Government policy and society benefit from knowing how marine biodiversity is changing, for example local impacts due to pollution or over-fishing, marine litter, regional effects of climate change on species distributions, and the spread of invasive species. When the evidence is available then people and their governments are motivated to reduce such negative impacts. However, the necessary data are rarely accessible in a coordinated or timely way to inform society. The best understanding of change in biodiversity, including its causes and significance, is achieved when local studies can be placed into a regional and global context. For example, the local decline of a valued species may be due to some local impact or be part of a regional scale phenomenon, and knowing trends over decades is desirable to best understand the natural dynamics in ecosystems. Research projects cannot achieve the delivery of time-series data because of their short-term nature. The monitoring of biodiversity data needs to be mainstreamed into the annual operations of research organisations, with cost efficient and timely publication of standardised data that enables rapid analysis of trends in space and time.
The idea of long-term monitoring of marine biodiversity is an old one, with many previous efforts (e.g., BioMARE). Despite decades of interest and funded research projects, the lack of a permanently coordinated marine biodiversity monitoring community in Europe undermines the good research by many scientists and projects in the past. It is not possible to easily find out where and what biodiversity is being monitored across Europe. Our goal is to solve this problem by using existing institutional resources in a cost-efficient way to make such time-series data collection more visible and usable by scientists and other relevant stakeholders.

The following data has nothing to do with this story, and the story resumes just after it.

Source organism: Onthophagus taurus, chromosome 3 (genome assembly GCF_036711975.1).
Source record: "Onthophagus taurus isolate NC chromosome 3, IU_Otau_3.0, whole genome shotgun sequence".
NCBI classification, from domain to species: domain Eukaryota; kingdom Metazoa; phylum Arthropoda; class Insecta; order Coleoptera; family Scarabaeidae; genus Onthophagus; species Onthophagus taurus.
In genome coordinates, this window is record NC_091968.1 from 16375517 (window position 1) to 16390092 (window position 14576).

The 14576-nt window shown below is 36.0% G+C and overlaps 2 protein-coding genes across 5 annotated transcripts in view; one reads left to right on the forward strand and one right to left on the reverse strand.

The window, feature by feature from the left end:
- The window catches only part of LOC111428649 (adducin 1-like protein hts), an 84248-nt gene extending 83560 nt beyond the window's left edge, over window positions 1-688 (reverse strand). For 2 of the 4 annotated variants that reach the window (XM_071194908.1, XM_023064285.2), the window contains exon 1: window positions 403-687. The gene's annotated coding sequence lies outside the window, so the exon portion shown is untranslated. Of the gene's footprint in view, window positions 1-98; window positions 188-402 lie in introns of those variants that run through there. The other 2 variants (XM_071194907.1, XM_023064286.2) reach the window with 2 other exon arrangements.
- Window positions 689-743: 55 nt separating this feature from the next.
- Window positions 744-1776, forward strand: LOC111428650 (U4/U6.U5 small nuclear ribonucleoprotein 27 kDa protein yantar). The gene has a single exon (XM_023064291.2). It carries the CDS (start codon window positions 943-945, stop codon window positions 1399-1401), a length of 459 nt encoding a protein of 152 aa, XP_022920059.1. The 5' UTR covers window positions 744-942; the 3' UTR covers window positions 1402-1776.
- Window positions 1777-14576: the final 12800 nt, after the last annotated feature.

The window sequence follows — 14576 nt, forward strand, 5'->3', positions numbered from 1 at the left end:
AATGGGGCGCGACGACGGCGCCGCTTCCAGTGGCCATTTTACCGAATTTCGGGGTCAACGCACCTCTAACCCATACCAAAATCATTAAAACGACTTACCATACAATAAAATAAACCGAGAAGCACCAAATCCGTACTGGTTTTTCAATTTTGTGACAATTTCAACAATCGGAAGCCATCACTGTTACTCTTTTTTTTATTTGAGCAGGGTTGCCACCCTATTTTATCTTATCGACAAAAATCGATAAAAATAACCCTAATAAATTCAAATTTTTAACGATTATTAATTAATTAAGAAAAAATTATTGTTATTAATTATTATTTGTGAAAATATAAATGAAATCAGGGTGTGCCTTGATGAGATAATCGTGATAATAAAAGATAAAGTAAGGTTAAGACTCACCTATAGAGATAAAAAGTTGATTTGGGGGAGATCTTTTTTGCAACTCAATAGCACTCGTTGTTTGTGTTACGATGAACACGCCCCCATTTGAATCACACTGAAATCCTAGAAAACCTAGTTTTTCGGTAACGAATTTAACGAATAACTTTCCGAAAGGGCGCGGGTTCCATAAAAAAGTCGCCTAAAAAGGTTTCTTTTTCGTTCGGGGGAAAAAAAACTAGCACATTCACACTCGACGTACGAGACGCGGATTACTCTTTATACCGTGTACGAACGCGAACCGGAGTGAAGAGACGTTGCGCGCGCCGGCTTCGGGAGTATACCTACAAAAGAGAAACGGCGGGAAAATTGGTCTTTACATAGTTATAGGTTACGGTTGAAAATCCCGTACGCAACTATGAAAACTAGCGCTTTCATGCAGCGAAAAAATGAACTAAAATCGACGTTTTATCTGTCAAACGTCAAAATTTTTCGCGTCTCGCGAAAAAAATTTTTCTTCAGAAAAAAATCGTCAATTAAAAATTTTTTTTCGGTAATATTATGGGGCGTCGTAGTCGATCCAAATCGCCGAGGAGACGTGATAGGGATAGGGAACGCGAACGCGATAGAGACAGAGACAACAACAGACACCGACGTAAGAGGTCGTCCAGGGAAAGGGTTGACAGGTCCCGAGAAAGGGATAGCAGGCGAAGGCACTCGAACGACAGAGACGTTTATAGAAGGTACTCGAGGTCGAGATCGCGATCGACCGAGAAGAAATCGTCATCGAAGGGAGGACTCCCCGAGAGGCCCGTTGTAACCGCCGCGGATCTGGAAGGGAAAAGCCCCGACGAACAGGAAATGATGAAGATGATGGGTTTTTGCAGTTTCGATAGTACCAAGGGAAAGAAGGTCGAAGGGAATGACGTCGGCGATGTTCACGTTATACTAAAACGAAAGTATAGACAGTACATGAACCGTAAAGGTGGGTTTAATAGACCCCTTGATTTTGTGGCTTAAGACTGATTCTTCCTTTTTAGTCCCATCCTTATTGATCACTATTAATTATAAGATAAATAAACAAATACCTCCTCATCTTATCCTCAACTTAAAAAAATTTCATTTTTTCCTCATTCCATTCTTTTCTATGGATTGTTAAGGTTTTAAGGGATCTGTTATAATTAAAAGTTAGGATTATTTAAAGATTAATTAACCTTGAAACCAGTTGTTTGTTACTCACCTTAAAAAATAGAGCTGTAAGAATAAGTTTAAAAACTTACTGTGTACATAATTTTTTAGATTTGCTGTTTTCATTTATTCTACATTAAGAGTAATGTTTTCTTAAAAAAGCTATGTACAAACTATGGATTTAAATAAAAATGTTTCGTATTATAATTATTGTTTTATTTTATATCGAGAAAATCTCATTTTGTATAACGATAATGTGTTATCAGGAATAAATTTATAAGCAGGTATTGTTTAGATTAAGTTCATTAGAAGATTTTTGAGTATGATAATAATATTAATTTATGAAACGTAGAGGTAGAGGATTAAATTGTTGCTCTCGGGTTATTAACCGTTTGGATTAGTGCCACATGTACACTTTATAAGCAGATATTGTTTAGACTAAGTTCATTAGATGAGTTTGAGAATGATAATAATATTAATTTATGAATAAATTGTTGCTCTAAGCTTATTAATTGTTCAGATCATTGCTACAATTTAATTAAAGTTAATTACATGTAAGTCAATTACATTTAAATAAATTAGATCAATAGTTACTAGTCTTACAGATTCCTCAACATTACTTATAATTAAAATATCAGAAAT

There are also scientific benefits. In recent decades, policy-relevant scientific insights from such data are being published in high-profile journals because they show how human impacts, including climate change, are altering the natural environment. This demand increases the value of past and present biodiversity monitoring data with each new year.
A new Horizon Europe project is designing a Marine Protected Area (MPA) network that is optimised for being representative of biodiversity (i.e., “MPA Europe” 2023-2026). This same network will also indicate where monitoring can be most representative of European marine biodiversity. Parallel Horizon projects aim to advance related topics of Marine Spatial Planning, Blue Carbon benefits, safeguarding ecosystem goods and services. A coordinated MBON Europe network will be able to help existing projects and new proposals find partners active in particular locations and/or habitats for their research.
Both Horizon Europe and BioDiversa calls for research projects have noted the need for supporting and analysis marine biodiversity monitoring data. MBON Europe will provide a ready-to-go network of organisations already doing such monitoring and who could contribute to such research projects.
In addition, the involvement of citizen science is being encouraged in Europe. The Reef Life Survey depends on citizen science scuba divers and is ready for development in Europe. There are other examples, e.g. hundreds of European and Marine projects in iNaturalist, Jellywatch, eBird, Observadores del Mar (Sea Watchers), national recording programmes, and opportunities for citizen engagement. MBON Europe could also include citizen science initiatives to widen its data collection and improve public engagement.
MBON Europe will provide opportunities for participants to compare best practice, exchange taxonomic skills, test and develop new methods including automation of sampling (e.g., video and photograph image analysis). There are likely to be serendipitous benefits to participants not presently imaged.
EuroMarine MBON would actively facilitate gender balance and involvement of early career researchers.